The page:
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Recess 4 times a day? Little Elm ISD says it helps in the classroom

A growing number of school districts are adopting a program that expands recess, with surprising results.

LITTLE ELM, Texas -- If your child's favorite subject is recess, they might be on to something.

A growing number of school districts are adopting a program that expands recess, with surprising results.

The program is called LiiNK, or Let's Inspire Innovation 'N Kids, developed by TCU Assistant Dean Dr. Debbie Rhea.

For every hour in the classroom, kids get the next 15 minutes outside for recess. Rhea says it means healthier kids, physically, mentally, and emotionally, and helps them renew their focus in the classroom.

"All these years we've been taking away play at playgrounds at schools and coming more indoors for everything we did," Rhea said. "Right now across the country, we have teachers that just can't teach because they can't get the focus of the kids. We're creating a culture change and we're shifting that culture so the kids are more relaxed and focused so that learning can take place."

The Little Elm Independent School District is the first district in the country to implement the program at all of its elementary schools.

WFAA visited Oak Point Elementary School to see how it works.

"Oh a huge difference, absolutely," second grade teacher April Bowden said. "There are less classroom disruptions, there are less antsy, wiggly students."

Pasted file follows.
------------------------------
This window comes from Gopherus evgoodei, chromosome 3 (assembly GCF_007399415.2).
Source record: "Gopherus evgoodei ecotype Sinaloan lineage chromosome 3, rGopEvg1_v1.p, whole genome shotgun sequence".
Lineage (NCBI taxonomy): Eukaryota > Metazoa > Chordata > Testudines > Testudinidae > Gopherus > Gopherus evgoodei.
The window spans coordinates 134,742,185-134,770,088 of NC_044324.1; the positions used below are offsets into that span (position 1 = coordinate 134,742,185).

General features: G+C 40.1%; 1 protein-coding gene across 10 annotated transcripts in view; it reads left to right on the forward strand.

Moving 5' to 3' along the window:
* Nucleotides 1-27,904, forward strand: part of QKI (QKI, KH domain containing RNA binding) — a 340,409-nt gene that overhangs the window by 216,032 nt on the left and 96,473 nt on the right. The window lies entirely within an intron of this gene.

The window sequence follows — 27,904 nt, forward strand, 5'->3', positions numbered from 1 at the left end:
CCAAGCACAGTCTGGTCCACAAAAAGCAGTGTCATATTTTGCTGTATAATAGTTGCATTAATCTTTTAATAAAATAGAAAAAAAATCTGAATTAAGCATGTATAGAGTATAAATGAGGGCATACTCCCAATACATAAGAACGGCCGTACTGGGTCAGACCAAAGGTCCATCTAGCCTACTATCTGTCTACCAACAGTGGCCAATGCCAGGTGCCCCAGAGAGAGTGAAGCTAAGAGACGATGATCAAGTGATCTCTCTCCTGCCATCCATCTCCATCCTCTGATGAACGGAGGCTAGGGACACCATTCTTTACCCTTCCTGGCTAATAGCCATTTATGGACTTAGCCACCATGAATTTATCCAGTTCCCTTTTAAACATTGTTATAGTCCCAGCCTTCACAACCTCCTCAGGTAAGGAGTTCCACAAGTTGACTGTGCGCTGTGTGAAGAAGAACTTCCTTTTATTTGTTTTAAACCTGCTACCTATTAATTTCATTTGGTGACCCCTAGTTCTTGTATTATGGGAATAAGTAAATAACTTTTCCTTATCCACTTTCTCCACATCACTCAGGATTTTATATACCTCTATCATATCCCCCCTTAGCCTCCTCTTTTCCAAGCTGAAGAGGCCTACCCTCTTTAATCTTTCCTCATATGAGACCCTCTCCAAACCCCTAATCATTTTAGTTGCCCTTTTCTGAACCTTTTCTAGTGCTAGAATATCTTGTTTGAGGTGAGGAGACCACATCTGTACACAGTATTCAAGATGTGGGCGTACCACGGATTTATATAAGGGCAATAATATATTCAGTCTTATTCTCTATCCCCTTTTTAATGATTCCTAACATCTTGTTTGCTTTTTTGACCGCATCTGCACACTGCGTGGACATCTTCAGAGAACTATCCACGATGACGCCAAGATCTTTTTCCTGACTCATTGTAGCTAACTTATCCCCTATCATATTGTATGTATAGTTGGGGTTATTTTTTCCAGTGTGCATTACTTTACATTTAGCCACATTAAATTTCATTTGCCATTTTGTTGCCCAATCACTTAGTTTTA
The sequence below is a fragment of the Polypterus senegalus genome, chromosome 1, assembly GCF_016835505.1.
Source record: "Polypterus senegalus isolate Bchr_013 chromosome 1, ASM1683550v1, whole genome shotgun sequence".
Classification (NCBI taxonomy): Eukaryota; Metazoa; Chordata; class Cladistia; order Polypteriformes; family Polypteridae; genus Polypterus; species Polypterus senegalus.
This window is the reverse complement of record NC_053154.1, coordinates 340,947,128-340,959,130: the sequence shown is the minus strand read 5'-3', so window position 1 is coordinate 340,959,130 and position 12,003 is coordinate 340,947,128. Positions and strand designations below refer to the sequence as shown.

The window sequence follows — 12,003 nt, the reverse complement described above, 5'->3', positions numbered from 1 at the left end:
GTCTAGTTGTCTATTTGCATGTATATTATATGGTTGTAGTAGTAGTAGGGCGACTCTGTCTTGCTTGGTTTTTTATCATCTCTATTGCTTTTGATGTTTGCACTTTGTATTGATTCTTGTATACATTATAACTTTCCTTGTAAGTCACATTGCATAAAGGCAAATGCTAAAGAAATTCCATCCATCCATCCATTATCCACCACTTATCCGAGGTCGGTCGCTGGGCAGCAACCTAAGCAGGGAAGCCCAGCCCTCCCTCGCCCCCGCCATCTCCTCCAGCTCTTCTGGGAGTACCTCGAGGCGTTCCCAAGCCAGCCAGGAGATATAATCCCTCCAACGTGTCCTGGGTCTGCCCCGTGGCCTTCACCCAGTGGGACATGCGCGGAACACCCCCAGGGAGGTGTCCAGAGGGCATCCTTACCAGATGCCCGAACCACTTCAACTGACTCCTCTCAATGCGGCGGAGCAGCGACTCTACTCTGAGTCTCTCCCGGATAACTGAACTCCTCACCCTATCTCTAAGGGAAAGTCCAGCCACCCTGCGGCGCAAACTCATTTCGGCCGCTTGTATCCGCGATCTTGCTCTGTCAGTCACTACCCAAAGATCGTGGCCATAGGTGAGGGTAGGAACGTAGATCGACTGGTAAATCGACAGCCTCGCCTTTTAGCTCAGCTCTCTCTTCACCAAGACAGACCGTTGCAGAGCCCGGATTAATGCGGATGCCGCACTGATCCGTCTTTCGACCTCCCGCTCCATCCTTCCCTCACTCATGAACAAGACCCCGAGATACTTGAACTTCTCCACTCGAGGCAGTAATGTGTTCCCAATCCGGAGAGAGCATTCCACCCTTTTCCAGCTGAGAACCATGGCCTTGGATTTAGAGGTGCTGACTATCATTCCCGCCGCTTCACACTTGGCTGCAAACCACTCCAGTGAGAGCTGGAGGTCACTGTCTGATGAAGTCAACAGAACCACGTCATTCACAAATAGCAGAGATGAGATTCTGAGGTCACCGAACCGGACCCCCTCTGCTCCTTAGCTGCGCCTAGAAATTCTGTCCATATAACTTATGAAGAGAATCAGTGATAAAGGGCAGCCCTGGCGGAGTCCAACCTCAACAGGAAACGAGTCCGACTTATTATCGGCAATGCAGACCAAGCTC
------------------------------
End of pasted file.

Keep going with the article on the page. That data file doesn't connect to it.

"When you're outside, you can get all your wiggles out and get ready for learning," second grader Brook Madison said.

LiiNK recess is intended to be unstructured, imaginative play. You won't see sports balls or equipment.

"They come up with their own games," Bowden said. "It's not led by the teachers. They come up with their own play, so it's nothing that has a lot of rules."

Rhea is leading a team of TCU researchers in comparing schools and classrooms that have the program to those that don't.

"You see that all the academics get better, everything gets better," Rhea said. "They become happier, more stable, more adjusted children."

Rhea is still gathering data, since the program was implemented just two years ago. She said, so far, there are greater increases in reading and math levels in classrooms that have LiiNK, compared to those that don't.

LiiNK was inspired by a trip to Finland, in which Rhea was trying to gather data on why Finnish students appeared to do better academically

"Kids can be creative and critically think and socialize in a way that they don't get to do indoors when they're in a classroom," Rhea said.

So far, LiiNK been adopted at 20 schools in Texas and Oklahoma, and there's growing interest across the country.

"I love that my younger kids get to go out four times a day, socialize, be in the sunshine,' said Misty Madison, Brook's mother. "Whenever {Brook} gets home from school, she doesn't hesitate, she gets her homework done as soon as she can."

Bowden said the transition between recess and classroom time has become smoother, in which kids can pick right back up where they left off when they come in the classroom.

"I haven't been able to do that in year's past," Bowden said.

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